The rain is falling in earnest here where I live, and the Boy is sleeping in past noon. Time to lure him out of bed with an old family favorite, "6-Week Bran Muffins."
I adore this recipe for several reasons:
1. Everything I need to make it is probably already in my fridge and pantry. The most exotic thing in it is buttermilk (and if I've made Mrs. Abernathy's Chocolate Cake recently, I have leftover buttermilk hanging around).
2. These muffins are chock-full of fiber. But they're so tasty (thanks to the sugar, butter, and optional fruit) that even a bran-hater will like them. I can't call them health food exactly (again, because of the sugar and butter!). But they're a great way to sneak extra fiber into your diet, or the diet of reluctant family members or children.
3. The batter keeps for six whole weeks in the fridge (hence, their name). You can make them whenever you like and have hot, fresh muffins within minutes. Once the batter is assembled, a teen, a tween, or even an inept housemate can make them. As long as you trust the person with using an oven, they can bake these muffins!
4. My brother gave me this recipe, and I so admire my brother.
So, here's how they go:
Start with a cup of Nabisco 100% Bran, or if you don't have that, try General Mills' Fiber One:
Dump it in a small bowl and pour a cup of boiling water over, then set it aside:
In a large mixing bowl, cream together butter and sugar:
Beat it until it's fluffy--a matter of a couple of minutes:
Add two eggs and beat until mixed in:
Pour in a cup of buttermilk:
At this point the mixture resembles a very loose batter:
In a small bowl, combine flour, baking soda, and salt:
Add the dry ingredients to the batter, mixing as you go:
Now the mixture will resemble a fairly thick batter:
Pour in the rest of the buttermilk:
And now you've got a good facsimile of a cake batter:
Take the water-plumped cereal...
..and plop it in the batter, mixing as you go:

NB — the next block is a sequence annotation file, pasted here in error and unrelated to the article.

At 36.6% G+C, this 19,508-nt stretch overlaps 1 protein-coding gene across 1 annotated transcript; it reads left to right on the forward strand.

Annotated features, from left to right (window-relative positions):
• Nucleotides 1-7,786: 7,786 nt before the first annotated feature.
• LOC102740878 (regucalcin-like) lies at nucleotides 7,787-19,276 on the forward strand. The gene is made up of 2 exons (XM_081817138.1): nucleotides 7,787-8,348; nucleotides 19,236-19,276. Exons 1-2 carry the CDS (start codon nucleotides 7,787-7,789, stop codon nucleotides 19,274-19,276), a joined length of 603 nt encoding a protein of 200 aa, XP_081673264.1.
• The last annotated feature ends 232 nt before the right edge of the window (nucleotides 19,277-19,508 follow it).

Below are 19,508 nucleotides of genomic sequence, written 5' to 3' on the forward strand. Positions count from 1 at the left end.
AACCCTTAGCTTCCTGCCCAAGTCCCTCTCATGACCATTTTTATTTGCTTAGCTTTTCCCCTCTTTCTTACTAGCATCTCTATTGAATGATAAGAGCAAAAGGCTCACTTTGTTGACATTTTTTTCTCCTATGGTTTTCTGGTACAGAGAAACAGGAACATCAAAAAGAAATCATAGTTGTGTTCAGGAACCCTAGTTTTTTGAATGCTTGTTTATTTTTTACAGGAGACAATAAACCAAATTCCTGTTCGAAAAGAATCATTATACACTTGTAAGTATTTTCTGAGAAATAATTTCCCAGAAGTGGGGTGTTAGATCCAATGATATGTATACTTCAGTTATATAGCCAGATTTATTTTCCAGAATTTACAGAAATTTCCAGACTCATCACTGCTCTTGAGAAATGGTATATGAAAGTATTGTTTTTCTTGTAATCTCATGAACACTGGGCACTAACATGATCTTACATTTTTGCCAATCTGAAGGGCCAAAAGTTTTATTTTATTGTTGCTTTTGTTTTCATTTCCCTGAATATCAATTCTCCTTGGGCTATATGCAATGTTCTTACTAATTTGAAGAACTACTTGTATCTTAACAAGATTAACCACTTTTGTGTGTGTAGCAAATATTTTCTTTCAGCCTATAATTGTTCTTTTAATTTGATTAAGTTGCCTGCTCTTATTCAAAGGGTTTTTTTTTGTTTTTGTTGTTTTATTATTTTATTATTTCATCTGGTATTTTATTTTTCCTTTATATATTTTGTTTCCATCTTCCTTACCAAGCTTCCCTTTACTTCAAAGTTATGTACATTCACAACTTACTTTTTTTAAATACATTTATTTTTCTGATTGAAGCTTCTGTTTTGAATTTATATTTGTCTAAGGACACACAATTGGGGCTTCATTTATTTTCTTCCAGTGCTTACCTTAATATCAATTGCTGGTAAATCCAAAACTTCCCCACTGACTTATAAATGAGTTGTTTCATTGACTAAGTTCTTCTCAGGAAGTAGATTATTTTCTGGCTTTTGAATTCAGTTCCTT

It looks like this when you're finished. Kind of small lumps:
Now toss in two cups of Kellogg's "All Bran" cereal. It looks like little twigs:
Dump the twigs--uh, cereal--into the already-lumpy batter:
And you get even lumpier batter!:
At this point you can add raisins or crushed, drained pineapple to the batter. Or you can add the fruit only as you bake the muffins, keeping the remaining plain batter in the fridge until you're ready to use it. Everyone in my family likes raisins in the batter, so I dump them in at this point:
Spoon the lumpy wonderfulness into regular- or mini-size muffin tins:
I only wanted some for today's breakfast, so I just made six muffins for now:
Store the remaining batter in an airtight container (or even a bowl covered with plastic wrap). Label it so you remember how to bake them for the next time (and so somebody riffling through your fridge doesn't wonder what the HECK is that stuff?):
As the recipe says, the batter keeps for 6 weeks in the fridge. That's a long time!
Aaah! Freshly baked muffins. They should be a healthy golden color when they're baked:
The tops have a slight gloss to them, which just adds to their attractiveness, I think:
Here's a key tip I learned from my mom, that prevents you from tearing up your muffins by trying to get them out of their pans too soon, or having to take a chisel to them by taking them out of their pans too late:
After taking them from the oven, let the muffins sit undisturbed on a cooling rack for three to five minutes. Then--and only then!--run a dinner knife around the edge of each muffin, and tip them gently on an angle, while they're still resting in the tins:
This releases some of the heat retained in the muffins, while they firm up slightly as they cool. After five or so minutes, take them out of their tins and allow them to cool the rest of the way on the rack:
Or grab them while they're still warm, because once the smell of these babies wafts through your house, the kitchen will be the most popular place to be!
All that's left is the cleanup:
And the recipe. Enjoy!
6-Week Bran Muffins
from Rick Bliss
1 C. Nabisco "100% Bran" cereal or General Mills' "Fiber One" cereal
1 C. boiling water
1/2 C. butter or margarine, softened
1 C. sugar
2-1/2 C. flour
2-1/2 tsp. baking soda
1 tsp. salt
2 C. buttermilk
2 C. Kellogg's "All Bran" cereal
1 C. or so of raisins or crushed and drained pineapple, if desired
In a small bowl, soak the 100% Bran in boiling water; set aside and let cool. Meanwhile, in a large mixing bowl, cream sugar and butter or margarine until fluffy. Add eggs and 1 C. of the buttermilk. Add flour, soda, salt, and then the remaining buttermilk. Add the soaked 100% Bran; mix. Add the All Bran; mix again. Add the raisins or pineapple if desired, or add only as you bake the muffins, keeping the remaining batter "plain."
To bake: Pour batter in greased muffin tins and bake at 400 degrees Fahrenheit until muffins are golden brown on top and a toothpick inserted into the center slides out clean. Regular-sized muffins take between 15 and 25 minutes; mini-muffins take between 8 and 12 minutes. (The time variance depends on whether the batter is already at room temperature or is coming out of the fridge, chilled).
Makes 6 dozen mini-muffins. I can't recall how many regular-sized muffins the recipe makes, but I'm thinking...about 4 dozen? Three and a half dozen? Anyway, lots!